Faculty and Instructor Resources
The Writing Centre's resources keep faculty and instructors briefed on academic writing which in turn supports students. By equipping instructors with the necessary tools and knowledge, a more effective learning environment is created as well as strong academic writing skills.
Here are a few ways in which both the Writing Centre and Memorial resources can benefit faculty and staff:
Academic writing conventions and expectations can evolve over time. Check out the following resources discussing academic communication and writing. Such knowledge can be passed on to students.
- MLA-CCC Joint Task Force on Writing and AI Working Paper: Overview of the Issues, Statement of Principles, and Recommendations by Modern Language Association and Conference on College Composition & Communication (July 2023)
- From ChatGPT bans to task forces, universities are rethinking their approach to academic misconduct by Diane Peters (University Affairs - May 10, 2023)
- Rethinking university writing pedagogy in a world of ChatGPT by James Southworth (University Affairs - February 3, 2023)
- Academic integrity in the age of ChatGPT by Loleen Berdahl (University Affairs- June 16, 2023).
- Students and academic misconduct: why it happens and possible solutions by Loleen Berdahl (University Affairs - June 8, 2023)
- Designing courses that promote academic integrity. Use your concerns about ChatGPT and academic misconduct to redesign your courses to build academic integrity skills by Loleen Berdahl (University Affairs - June 23, 2023)
- From combat to conversation and community: reimagining University Writing by Andrea L. Williams (University Affairs - March 3, 2022)
- Five strategies to improve writing in your courses by Roger Graves (University Affairs - January 15, 2014)
- Graduate level writing challenges need a different kind of mentorship by Karim Abuwad (University Affairs - January 27, 2023)
At Memorial University, the student community is enriched by a diverse population from various countries, where English may or may not be their first language. This multicultural environment offers a unique opportunity for cross-cultural learning and exchange. However, students from non-English speaking backgrounds may encounter challenges with not only language proficiency but also academic writing conventions. Navigating the intricacies of scholarly writing, such as proper citation styles, academic tone, and structuring arguments, can be daunting. The Writing Centre at Memorial University serves as a crucial resource for these students, providing tailored assistance and support to help them refine their writing skills and adapt to academic expectations.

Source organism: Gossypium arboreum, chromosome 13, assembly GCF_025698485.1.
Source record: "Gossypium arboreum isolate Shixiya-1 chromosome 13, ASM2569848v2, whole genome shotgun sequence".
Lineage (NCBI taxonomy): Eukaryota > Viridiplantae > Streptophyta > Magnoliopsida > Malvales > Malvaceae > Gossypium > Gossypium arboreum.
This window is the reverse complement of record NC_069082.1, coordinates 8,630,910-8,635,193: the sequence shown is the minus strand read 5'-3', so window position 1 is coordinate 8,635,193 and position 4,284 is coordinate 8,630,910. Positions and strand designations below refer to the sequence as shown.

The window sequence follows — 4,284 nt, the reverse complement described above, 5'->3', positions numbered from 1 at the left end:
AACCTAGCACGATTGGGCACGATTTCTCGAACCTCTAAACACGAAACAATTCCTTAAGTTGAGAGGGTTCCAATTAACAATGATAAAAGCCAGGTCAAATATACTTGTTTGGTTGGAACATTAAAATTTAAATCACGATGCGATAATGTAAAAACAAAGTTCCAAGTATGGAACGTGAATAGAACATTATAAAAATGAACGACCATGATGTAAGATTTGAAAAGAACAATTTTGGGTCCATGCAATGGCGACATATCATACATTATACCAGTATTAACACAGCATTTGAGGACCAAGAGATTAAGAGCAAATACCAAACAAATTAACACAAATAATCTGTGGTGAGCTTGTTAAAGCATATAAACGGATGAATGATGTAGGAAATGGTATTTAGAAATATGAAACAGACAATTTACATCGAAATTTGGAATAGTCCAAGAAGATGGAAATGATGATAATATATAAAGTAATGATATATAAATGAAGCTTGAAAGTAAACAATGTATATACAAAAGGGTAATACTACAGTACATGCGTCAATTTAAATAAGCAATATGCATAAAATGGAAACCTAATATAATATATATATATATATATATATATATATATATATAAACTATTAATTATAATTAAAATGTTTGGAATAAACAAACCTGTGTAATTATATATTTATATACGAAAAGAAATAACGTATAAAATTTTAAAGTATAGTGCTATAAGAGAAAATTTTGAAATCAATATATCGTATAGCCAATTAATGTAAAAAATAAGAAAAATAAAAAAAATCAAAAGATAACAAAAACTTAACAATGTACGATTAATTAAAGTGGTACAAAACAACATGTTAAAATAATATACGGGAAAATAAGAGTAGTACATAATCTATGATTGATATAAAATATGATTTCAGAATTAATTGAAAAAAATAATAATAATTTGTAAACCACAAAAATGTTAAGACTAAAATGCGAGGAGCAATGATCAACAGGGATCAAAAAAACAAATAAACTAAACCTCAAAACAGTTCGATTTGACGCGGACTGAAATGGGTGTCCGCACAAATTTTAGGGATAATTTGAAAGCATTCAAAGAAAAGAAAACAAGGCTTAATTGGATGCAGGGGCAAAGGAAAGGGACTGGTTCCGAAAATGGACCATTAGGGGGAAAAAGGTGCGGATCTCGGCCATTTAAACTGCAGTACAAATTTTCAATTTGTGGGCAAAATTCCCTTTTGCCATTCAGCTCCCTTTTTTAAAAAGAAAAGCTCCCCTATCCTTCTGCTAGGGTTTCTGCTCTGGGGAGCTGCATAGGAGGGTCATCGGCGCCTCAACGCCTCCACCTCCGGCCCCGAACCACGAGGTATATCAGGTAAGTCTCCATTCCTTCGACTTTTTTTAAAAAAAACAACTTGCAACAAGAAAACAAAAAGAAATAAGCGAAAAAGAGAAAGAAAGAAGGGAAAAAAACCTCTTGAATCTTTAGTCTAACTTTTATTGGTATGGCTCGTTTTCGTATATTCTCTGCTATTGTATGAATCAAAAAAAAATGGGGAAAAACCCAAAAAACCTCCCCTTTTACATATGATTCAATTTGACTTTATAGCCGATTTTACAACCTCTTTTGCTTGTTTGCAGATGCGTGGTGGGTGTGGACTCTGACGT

The following resources can provide faculty and staff with strategies for supporting students who may require additional guidance or have specific writing-related needs. This inclusivity helps foster an equitable learning environment.
Working with Multilingual Students in the Classroom
- Writing Across Borders - Part One (16:50)
- Writing Across Borders - Part Two (13:08)
- For information on this film, go to Oregon State University Writing Center
The Centre for Innovation in Teaching and Learning (CITL) has compiled resources regarding the use of AI for teaching and learning.
- Artificial Intelligence (AI) Text Generation: Considerations for Teaching and Learning
- Generative Artificial Intelligence: Sample Syllabus Statements
- Talking to Students about Generative AI Use
- Citation and Reference Guide: Generative AI (e.g. ChatGPT)
- To use ChatGPT or not: A student decision tree (PDF)
- Is ChatGPT responsible for a student's failing grade?: A hallucinogenic conversation
- Writing and Communication Centre Releases New Resources on Writing with GenAI for Students (University of Waterloo) - September 18, 2023
- Stop Focusing on Plagiarism, Even Though ChatGPT Is Here (Harvard Business Publishing) - September 14, 2023
- Teaching Insights: What happens when a novice writer asks ChatGPT for editing advice? (Critical AI interdisciplinary journal)
The Learning Technology Coach podcast is produced by the Centre for Innovation in Teaching and Learning (CITL) at Memorial University. Learning Technology Coaches are current graduate students at Memorial who use their research and teaching experience to support faculty across the institution by investigating and proposing learning technologies to address instructional problems. The Podcast was initiated by the coaches as a way to broaden their understanding of how pedagogy and technology collide to create meaningful teaching and learning experiences. The series features the voices of academics, students, and champions as they discuss current topics influencing higher education.